Orpheus Britannicus - new Ensemble in Residence at Trinity Hall
11 November 2008
One of the UK’s most dynamic period instrument and vocal ensembles has taken up a position at Trinity Hall.
Orpheus Britannicus, founded by Trinity Hall’s Director of Music Andrew Arthur, has become the ‘Ensemble in Residence’ at the College.
In addition to its public concert performances, during its residency, the group will offer opportunities to current Trinity Hall students to engage with the musicians in the context of ‘open’ rehearsals, master-classes and private lessons.
Andrew said: “This association with Orpheus Britannicus will help me to bring my own specialist field of research and performance into play at the College, and it is my hope that in time, Trinity Hall will develop a unique reputation as a centre of excellence for ‘Early Music’ in Cambridge”.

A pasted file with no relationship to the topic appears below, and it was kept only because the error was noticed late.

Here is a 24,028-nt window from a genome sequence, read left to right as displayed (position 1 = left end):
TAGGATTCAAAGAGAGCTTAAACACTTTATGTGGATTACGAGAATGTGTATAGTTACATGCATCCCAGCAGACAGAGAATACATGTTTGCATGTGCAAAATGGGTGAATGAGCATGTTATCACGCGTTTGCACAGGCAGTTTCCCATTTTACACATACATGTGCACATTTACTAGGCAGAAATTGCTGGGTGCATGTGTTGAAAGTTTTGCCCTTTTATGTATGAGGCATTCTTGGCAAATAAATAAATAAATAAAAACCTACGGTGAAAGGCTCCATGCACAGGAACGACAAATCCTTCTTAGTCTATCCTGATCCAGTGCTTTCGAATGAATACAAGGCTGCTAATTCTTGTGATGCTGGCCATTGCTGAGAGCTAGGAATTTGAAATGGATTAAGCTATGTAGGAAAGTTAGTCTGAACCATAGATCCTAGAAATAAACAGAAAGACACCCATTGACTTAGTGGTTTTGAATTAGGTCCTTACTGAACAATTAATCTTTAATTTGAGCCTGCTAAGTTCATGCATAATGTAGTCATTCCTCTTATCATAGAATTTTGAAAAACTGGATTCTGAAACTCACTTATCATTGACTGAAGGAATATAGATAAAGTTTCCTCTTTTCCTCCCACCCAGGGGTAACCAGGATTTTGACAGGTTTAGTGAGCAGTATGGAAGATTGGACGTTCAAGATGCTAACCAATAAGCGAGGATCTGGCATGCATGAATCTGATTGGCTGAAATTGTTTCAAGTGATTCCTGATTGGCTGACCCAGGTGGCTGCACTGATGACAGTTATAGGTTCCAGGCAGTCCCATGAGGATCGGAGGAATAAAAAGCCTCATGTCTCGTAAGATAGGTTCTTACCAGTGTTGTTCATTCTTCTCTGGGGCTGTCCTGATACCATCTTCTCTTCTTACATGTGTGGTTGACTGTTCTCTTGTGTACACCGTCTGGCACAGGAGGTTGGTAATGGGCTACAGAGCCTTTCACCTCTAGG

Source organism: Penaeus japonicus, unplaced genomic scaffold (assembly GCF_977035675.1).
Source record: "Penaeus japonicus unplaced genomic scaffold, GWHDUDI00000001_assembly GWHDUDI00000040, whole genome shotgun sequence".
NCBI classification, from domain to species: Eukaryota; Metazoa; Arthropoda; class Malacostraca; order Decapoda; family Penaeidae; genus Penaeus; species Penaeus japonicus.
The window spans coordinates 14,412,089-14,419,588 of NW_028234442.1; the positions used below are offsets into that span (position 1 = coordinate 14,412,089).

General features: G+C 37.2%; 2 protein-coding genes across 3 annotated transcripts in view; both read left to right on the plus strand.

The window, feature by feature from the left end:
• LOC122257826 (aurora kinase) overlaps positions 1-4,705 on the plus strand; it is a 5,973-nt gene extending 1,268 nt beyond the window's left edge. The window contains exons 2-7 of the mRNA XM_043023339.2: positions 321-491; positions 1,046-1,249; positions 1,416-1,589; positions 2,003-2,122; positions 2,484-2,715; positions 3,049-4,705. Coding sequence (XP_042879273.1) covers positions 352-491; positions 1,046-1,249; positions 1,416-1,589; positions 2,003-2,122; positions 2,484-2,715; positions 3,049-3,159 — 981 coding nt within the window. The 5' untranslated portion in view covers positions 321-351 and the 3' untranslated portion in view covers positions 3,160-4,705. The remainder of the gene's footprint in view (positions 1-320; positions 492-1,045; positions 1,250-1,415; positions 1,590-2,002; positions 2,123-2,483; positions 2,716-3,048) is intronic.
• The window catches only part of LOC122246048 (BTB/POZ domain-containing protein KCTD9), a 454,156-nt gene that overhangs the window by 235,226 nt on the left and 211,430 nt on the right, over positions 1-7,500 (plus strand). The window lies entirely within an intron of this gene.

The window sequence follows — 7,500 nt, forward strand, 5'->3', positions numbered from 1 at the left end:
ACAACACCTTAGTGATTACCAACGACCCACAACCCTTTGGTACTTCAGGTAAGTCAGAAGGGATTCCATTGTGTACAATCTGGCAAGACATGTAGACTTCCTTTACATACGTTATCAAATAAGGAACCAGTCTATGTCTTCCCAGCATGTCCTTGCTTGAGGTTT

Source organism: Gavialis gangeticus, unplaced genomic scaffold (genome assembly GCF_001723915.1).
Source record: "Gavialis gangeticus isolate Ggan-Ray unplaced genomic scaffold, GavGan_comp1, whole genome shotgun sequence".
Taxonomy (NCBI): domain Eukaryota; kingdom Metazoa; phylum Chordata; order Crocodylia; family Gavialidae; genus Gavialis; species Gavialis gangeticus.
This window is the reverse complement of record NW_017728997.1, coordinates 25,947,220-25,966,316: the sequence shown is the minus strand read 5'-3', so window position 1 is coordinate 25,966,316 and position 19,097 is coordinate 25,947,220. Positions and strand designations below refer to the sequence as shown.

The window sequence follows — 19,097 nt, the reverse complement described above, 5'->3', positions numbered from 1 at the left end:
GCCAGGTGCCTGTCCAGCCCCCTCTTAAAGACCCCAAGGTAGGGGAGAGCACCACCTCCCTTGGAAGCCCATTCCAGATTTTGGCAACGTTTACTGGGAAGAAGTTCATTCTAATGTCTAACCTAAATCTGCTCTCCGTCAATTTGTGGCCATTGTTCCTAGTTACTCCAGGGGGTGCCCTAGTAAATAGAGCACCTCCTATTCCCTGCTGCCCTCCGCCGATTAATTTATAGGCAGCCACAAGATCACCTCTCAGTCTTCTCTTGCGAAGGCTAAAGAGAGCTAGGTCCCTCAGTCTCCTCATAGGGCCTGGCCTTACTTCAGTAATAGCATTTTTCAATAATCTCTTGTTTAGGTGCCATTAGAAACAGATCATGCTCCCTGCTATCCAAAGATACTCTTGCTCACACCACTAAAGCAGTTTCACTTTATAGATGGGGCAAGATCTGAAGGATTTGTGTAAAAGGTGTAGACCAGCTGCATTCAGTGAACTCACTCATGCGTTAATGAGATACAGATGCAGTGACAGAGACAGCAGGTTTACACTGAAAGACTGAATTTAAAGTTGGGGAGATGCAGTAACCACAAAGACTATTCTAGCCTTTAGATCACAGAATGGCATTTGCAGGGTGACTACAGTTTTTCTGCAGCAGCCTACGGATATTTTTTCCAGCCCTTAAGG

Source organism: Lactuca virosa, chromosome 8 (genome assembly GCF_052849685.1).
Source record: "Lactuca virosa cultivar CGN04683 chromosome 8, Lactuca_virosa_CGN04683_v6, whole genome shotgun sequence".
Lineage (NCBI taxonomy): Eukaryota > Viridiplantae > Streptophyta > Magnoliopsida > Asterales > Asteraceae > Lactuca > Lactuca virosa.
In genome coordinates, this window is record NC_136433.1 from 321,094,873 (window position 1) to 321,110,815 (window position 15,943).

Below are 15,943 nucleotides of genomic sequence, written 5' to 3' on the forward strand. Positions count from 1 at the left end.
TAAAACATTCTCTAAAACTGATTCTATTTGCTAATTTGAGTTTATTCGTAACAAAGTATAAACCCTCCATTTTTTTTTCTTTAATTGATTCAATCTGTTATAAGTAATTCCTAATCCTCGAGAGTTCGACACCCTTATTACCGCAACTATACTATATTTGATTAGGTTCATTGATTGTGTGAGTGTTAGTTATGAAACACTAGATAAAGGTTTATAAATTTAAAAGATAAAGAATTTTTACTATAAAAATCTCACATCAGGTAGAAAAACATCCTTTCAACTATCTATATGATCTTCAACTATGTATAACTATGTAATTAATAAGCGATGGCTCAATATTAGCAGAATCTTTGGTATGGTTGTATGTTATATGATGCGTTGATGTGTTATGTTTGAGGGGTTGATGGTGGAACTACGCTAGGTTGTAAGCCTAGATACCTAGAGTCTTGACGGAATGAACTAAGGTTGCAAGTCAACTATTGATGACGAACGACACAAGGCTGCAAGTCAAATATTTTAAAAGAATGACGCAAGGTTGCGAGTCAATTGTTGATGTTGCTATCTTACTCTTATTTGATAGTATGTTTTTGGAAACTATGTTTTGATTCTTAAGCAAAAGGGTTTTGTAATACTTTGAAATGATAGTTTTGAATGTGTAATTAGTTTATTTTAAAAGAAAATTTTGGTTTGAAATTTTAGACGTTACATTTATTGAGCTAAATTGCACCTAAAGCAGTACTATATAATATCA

Based in London, the group has enjoyed great success, building a reputation in particular for its expressive and emotional approach to the rich vocal chamber repertoire of the 17th and 18th centuries. Recent performances have included Handel’s newly discovered Gloria for Soprano and strings, Zelenka's Lamentations, Buxtehude’s cantata cycle Membra Jesu nostri and numerous solo songs and dialogues of Henry Purcell. Ongoing commitments include the performance of J.S. Bach’s complete cantatas for solo voice.
Orpheus Britannicus also regularly assumes orchestral proportions, and has enjoyed some fine collaborations with the London-based Chandos Chamber Choir. Recent performances in this guise have included J.S. Bach's Johannes Passion, Handel’s Dixit Dominus, Messiah and verse anthems and Welcome Odes by Henry Purcell. Future engagements include J.S. Bach’s Messe in H-moll and the 'Lutheran' Missae.
Orpheus Britannicus’ first Cambridge Concert takes place on Sunday 16 November at the Church of St Edward, King & Martyr at 9 pm. Conducted by Andrew Arthur, the Orpheus Britannicus Vocal Consort, together with Gavin Roberts on the Organ, will perform music by Orlando Gibbons (1583-1625), Thomas Tomkins (1572-1656) and Thomas Weelkes (1576-1623). This will be the first in a series of early music related concerts to be held annually at Trinity Hall, Cambridge, or associated concert venues.
For further information, please visit: www.andrewarthur.com